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Large digital platforms such as Google, Microsoft, YouTube and Facebook have stepped up their efforts to engage the non-English speaking internet user by speaking in multiple tongues for a few years now. However entertainment is still the driving force behind much of the user engagement. Now many are looking at ways to lock in the next wave of internet users with language support for critical services, thereby increasing user stickiness and brand engagement on their platforms.
“We’re making technology use the language of people, and not requiring people to first learn the traditional language of technology,” said Meetul Patel, COO, Microsoft India, during the launch of support for email in 15 Indian languages in February this year. The support will be available in a diverse set of languages including Bodo, Dogri, Konkani, Maithili, Sindhi and Manipuri among others across its email apps and services.
Nearly 205 million internet non-users are likely to go digital if internet is provided in a language of their choice, according to the recently released report by the Internet and Mobile Association of India (IAMAI) and Kantar IMRB. In the next four years, Marathi, Bengali, Tamil and Telugu speaking Internet users will form 30 per cent of the total Indian language internet user base, according to a Google-KPMG report on Indian languages (2017).
Internet platforms are turning polyglots not just because they see the rising importance of tapping into a user base that exists far beyond the top tier cities, but also brands are looking to ride their services to expand the customer base or improve employee efficiencies. Cab aggregator Ola has implemented language localisation across the board to an extent that around 80 per cent of the drivers use the language in the vernacular format. Google recently rolled out support for a number of languages including those spoken by a few, such as Dhundhari, Kangri, Malvi and Nimadi on their proprietary Android keyboard or G-board.
Social media has played a key role in driving the language train. Facebook has been actively prompting users to post content in their local language for years now. YouTube is collaborating with content creators across major cities like Hyderabad and Mumbai through fan events and creative spaces in order to encourage regional content.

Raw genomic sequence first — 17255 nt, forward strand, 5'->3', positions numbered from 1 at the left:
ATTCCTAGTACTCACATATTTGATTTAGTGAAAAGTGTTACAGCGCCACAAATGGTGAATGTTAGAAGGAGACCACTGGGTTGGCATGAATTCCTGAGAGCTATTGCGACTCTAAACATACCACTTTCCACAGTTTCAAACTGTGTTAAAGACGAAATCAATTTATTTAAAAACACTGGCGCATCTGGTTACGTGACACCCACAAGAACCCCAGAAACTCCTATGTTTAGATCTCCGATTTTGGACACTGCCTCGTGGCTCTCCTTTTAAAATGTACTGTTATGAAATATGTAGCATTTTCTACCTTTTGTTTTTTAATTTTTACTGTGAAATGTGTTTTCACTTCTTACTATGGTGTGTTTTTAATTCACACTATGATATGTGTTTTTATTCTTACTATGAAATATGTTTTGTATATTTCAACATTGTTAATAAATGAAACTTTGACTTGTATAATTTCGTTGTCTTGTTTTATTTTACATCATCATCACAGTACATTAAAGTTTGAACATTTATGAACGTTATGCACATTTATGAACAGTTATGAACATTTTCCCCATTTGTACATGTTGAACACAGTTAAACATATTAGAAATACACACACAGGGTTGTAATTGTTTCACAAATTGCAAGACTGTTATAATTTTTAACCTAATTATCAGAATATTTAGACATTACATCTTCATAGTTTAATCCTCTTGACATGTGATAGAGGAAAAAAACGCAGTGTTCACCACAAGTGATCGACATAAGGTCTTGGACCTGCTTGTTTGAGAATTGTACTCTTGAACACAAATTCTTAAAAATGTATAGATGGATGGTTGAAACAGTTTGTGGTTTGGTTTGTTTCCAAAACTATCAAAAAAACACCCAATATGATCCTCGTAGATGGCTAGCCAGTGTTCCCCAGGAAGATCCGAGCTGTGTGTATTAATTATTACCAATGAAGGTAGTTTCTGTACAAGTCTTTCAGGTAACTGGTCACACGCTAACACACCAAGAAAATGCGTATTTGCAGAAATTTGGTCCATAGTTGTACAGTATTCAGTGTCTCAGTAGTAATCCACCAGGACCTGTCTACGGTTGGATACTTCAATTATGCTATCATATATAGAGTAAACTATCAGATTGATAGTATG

There are 300 regional language channels on YouTube in India with over a million subscribers mark. Of these, 133 are independent creators and the Google-owned video-sharing website says, that the top regional creators are seeing as much watch time per quarter as the top national creators. Almost 70 per cent music and video streamed online, 50 per cent of messaging service usage and 50 per cent news consumption across the country is done in regional languages, according to Kantar-IMRB I-Cube and All India Urban Internet Users Estimates, December 2017 report.
Of all the critical factors for promoting digital adoption, the language of access is perhaps the most important factor notes the IAMAI-Kantar-IMRB report. Globally, China managed to achieve the highest number of internet users by using Mandarin script content, so much so that Chinese is the second most popular language on the Internet after English. In contrast, Indic content accounts for barely 0.1 per cent of the worldwide Internet content.
The potential for brands across the spectrum, not just advertisers and entertainers, is huge. At present, barely 15 per cent ticket booking, 17 per cent online job searching and 21 per cent banking services consumed online is done in regional languages. "This reflects the restrictions of access of such critical internet services in Indic, which in turn is limiting Internet penetration in rural India and amongst the economically weaker sections," noted IAMAI. Out of 481 million internet users in India almost 335 million consume online content in Indic languages the report said.
Bengaluru-based technology startup Reverie Language Technologies, which provides Language as a Service (LaaS) solutions notes that a user’s online journey starts with content consumption, followed by engagement, which is followed by transactions or conversions. “At this point in time, the Indian language Internet user base is sizeable and businesses are targeting to provide them with true local language experiences. When the number of ‘transaction-users’ grows, businesses will start looking into providing them with relevant localised solutions to solve their pain points,” said Rajesh Mehta, VP - Enterprise Business, Reverie.
Mehta adds that critical services like banking and transactions require much more than just the basic content to be localised. Since, all of the transactional steps are not within the control of one platform here; there is a chance of an incomplete local experience which might be a turn off for the end user.
He further adds that with 200 million rural users coming online this year, companies will have to take efforts to help these users navigate through the digital world.
And this is where the global giants are hoping to step up their game.